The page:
RKI Expl. & Prod., LLC v. Ameriflow Energy Servs., LLC, No. 02-20-00384-CV, 2022 Tex. App. LEXIS 4331 (Tex. App. June 23, 2022)
A recent decision by the Court of Appeals of Texas highlights the perils of failing to properly assert a demand for contractual indemnity.
In 2014, a piece of equipment, known as a sand separator, exploded at an oil well in Loving County, TX, killing two individuals and injuring three others. RKI Exploration & Production LLC operated the oil well. RKI contracted with Ameriflow Energy Services LLC and Crescent Services LLC through two master service agreements (MSAs) and a series of work orders.
Ameriflow supplied equipment and services to the wellsite, including the explosive sand separator. Crescent provided safety training and management services to Ameriflow. Notably, it was unclear whether Crescent supplied those services under a subcontract agreement with Ameriflow or whether the two entities were somehow affiliated. It was undisputed Crescent did not perform those services under its MSA with RKI or an associated work order.
The explosion and resulting dispute produced a “maze-like series of indemnity demands, settlements, and judgments” among the injured individuals, RKI, Ameriflow, and Crescent. The dispute culminated in tri-party litigation to determine RKI’s indemnity obligations to Ameriflow and Crescent under their respective MSAs. Broadly construing the indemnity language of the Crescent MSA, the trial court held that Crescent was entitled to indemnity from RKI and awarded Ameriflow and Crescent approximately $11 million.
The Court of Appeals considered, inter alia, whether the lower court had erred by broadly construing the Crescent MSA indemnity clause to encompass claims against Crescent, even though Crescent was not performing under the MSA at the time of the explosion.
RKI argued that because the MSA contemplated that Crescent would perform work pursuant to RKI work orders, and RKI had not issued any work orders at the time of the explosion, Crescent was not performing under the MSA, and therefore, it was not entitled to contractual indemnity from RKI.
Crescent argued that the MSA provided that RKI was to indemnify Crescent against all claims “arising in connection herewith” and a claim arising from Crescent’s supply of safety training and management services to Ameriflow “arose in connection with” — if not under — the Crescent MSA. According to Crescent, the phrase “arising in connection herewith” obligated RKI to indemnify Crescent for any claim arising from “all activities reasonably incident [to] or anticipated by the principal activity of the MSA, which is oil well operation.”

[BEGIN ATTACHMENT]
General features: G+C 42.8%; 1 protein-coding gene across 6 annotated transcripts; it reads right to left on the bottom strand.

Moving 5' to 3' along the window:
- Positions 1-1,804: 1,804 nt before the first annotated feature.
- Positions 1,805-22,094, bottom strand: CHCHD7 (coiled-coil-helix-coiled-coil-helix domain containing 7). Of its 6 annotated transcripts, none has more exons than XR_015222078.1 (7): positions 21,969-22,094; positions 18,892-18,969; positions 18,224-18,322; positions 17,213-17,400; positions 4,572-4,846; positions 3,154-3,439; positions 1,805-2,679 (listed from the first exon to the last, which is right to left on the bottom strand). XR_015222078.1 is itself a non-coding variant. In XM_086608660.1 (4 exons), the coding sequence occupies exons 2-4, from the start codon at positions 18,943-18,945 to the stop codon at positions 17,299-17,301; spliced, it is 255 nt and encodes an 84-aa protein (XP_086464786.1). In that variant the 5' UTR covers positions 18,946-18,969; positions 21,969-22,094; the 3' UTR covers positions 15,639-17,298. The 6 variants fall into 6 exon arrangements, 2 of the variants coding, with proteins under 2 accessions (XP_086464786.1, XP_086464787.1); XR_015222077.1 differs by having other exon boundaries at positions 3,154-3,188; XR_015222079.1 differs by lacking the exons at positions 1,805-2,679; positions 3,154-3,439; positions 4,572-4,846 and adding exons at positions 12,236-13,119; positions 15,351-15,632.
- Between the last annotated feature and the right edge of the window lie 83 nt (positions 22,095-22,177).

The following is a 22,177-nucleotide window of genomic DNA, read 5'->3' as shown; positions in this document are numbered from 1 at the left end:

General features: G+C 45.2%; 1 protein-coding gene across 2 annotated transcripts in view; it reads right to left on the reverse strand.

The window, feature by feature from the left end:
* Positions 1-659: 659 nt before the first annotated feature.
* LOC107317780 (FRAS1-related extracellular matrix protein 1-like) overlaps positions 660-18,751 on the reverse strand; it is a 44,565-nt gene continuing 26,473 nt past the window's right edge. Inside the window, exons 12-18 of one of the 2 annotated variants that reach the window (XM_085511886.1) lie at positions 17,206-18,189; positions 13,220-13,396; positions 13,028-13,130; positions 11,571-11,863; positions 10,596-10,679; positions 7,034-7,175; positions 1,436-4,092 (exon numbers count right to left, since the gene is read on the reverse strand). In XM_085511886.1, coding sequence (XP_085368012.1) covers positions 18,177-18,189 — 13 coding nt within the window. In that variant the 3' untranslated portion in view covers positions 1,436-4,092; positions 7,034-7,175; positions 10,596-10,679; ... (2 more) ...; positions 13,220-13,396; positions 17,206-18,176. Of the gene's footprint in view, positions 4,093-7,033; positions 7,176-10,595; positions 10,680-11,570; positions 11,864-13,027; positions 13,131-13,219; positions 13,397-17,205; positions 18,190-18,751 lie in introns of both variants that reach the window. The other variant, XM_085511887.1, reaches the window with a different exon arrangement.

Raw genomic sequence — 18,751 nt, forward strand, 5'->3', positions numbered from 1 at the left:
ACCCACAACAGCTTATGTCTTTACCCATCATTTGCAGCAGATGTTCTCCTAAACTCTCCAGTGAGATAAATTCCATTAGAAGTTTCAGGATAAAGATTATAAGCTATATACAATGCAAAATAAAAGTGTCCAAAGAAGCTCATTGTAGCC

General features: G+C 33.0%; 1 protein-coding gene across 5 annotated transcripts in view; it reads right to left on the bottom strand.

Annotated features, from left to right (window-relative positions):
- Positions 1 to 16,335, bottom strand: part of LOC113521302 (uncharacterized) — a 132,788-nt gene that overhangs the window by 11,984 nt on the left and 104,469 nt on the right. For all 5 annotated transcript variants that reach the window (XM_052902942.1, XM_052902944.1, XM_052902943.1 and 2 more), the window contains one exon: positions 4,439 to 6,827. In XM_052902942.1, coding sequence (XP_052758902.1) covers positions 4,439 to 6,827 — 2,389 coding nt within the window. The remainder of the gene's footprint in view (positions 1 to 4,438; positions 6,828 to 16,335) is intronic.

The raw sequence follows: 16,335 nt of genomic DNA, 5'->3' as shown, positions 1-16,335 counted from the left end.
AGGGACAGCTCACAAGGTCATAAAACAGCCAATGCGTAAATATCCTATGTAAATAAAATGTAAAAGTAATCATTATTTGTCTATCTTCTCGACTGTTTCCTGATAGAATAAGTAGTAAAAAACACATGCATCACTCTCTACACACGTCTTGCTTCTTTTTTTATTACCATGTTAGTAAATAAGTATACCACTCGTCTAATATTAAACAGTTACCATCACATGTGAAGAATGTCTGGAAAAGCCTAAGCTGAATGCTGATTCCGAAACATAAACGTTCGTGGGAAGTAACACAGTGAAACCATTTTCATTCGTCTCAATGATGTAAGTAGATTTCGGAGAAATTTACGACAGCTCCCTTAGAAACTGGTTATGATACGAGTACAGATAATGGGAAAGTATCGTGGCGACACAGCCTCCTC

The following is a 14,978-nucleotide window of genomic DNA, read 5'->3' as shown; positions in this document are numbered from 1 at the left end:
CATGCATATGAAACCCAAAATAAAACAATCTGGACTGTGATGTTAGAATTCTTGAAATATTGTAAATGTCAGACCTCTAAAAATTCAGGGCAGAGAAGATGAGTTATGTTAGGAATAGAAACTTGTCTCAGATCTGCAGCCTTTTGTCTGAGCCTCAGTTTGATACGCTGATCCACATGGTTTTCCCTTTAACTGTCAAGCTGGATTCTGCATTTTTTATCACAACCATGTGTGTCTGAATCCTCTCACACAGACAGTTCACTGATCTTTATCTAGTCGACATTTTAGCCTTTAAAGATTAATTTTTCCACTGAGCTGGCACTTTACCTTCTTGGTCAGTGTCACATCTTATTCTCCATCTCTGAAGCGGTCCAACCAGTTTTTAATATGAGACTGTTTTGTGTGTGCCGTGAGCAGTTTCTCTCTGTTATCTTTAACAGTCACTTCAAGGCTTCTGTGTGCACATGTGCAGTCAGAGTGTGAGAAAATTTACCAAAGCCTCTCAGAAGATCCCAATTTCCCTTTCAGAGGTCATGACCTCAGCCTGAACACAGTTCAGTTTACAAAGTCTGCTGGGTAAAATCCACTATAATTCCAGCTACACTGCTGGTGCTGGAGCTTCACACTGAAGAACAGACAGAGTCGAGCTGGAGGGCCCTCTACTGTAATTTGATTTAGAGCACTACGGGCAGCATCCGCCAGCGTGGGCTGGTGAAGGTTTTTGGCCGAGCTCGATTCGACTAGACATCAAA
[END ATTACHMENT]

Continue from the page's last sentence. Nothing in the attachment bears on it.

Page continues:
The court began with an extensive review of Texas and federal case law, interpreting the terms “arising” and “in connection herewith.” The court then reasoned that the phrase “arising in connection herewith” meant “originating from the document or writing in which the phrase is contained” rather than the broader view espoused by Crescent and adopted by the trial court. Applying this definition to the MSA, the court concluded that RKI’s indemnity obligations to Crescent were limited to Crescent’s performance under the MSA.
The court explained that the trial court’s interpretation was overly broad because it “untether[ed] the indemnity obligation from the contract containing the provision and [brought] activities independent of the contract within the scope of the indemnity provision simply because they relate to the general subject of the contract.” Such an interpretation would allow Crescent to perform “work for anyone at the wellsite, in as slipshod a manner as it wished, and still claim that RKI owed it indemnity.” The court concluded that because RKI’s indemnity obligation to Crescent was limited to Crescent’s performance under the MSA and because Crescent’s services to Ameriflow were not authorized by an RKI work order, Crescent was not entitled to indemnification from RKI.
The court noted that Crescent may have been entitled to contractual indemnity from RKI as an Ameriflow subcontractor under the terms of the Ameriflow MSA. But because Crescent did not raise this argument and because the precise relationship between Crescent and Ameriflow was unclear, the court could not rule on the issue. Thus, Crescent’s failure to assert its claim through the framework of its relationship with Ameriflow may have barred it from recovering contractual indemnity to which it would otherwise be entitled.
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